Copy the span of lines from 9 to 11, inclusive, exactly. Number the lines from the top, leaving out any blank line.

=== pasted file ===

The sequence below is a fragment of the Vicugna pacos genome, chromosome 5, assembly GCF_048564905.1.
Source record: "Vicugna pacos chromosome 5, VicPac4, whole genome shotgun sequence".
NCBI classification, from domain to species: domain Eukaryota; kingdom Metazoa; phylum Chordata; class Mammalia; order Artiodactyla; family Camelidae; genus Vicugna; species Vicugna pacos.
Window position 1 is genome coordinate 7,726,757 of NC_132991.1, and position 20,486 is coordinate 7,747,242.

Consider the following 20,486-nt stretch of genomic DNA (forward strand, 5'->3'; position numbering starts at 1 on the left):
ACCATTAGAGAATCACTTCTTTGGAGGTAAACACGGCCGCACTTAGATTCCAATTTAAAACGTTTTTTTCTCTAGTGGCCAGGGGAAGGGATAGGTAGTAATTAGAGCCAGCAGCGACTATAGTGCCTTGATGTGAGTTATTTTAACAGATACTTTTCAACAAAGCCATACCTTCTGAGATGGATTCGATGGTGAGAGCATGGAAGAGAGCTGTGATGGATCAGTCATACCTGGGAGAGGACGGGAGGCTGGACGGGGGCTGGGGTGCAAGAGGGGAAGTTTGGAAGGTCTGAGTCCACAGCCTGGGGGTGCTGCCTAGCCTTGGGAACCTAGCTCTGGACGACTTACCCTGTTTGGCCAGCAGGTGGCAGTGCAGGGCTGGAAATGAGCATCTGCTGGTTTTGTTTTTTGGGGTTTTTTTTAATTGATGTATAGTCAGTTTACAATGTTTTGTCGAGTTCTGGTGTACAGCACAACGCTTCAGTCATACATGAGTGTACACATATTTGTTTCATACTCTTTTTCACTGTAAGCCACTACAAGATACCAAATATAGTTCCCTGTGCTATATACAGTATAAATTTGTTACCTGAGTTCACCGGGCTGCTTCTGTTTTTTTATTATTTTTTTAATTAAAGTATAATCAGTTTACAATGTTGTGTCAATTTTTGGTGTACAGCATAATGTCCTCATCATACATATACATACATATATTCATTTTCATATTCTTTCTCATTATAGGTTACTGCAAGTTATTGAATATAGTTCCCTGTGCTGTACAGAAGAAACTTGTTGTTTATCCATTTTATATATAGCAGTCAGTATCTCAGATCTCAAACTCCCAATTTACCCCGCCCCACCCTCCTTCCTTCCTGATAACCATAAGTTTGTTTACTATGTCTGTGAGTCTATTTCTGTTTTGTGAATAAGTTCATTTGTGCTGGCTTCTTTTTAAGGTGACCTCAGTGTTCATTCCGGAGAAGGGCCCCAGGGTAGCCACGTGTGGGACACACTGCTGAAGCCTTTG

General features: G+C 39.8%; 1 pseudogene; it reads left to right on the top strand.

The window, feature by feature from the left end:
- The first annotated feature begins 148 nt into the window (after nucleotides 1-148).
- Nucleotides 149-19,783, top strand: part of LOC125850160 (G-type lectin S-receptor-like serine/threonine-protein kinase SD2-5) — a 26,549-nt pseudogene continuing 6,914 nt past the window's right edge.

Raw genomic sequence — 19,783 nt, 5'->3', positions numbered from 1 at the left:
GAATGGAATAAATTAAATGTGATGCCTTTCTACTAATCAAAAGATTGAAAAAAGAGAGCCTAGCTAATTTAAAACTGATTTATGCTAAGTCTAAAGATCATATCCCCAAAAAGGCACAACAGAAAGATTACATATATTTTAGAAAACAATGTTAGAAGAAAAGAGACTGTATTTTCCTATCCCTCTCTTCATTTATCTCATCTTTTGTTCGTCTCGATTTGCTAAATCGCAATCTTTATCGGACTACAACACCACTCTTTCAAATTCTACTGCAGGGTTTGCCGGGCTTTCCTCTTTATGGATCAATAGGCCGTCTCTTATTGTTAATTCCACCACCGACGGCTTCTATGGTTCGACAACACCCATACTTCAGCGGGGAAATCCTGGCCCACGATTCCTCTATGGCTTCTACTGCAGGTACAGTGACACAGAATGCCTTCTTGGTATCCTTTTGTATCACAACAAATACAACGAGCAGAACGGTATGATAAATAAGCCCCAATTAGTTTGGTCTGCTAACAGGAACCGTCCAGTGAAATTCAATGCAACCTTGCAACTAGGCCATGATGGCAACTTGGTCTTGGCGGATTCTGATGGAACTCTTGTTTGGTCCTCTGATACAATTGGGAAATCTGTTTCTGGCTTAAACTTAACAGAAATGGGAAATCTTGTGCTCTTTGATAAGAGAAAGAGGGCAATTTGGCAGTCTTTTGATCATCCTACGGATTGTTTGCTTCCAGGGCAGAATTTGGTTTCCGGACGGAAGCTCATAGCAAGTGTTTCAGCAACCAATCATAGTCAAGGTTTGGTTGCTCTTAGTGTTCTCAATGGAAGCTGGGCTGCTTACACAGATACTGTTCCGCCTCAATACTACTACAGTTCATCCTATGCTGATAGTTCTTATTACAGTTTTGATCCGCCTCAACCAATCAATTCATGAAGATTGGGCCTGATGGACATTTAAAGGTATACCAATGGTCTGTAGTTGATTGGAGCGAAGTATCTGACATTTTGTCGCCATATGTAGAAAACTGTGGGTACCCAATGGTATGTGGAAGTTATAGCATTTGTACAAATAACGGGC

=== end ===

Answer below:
- The first annotated feature begins 148 nt into the window (after nucleotides 1-148).
- Nucleotides 149-19,783, top strand: part of LOC125850160 (G-type lectin S-receptor-like serine/threonine-protein kinase SD2-5) — a 26,549-nt pseudogene continuing 6,914 nt past the window's right edge.

Raw genomic sequence — 19,783 nt, 5'->3', positions numbered from 1 at the left: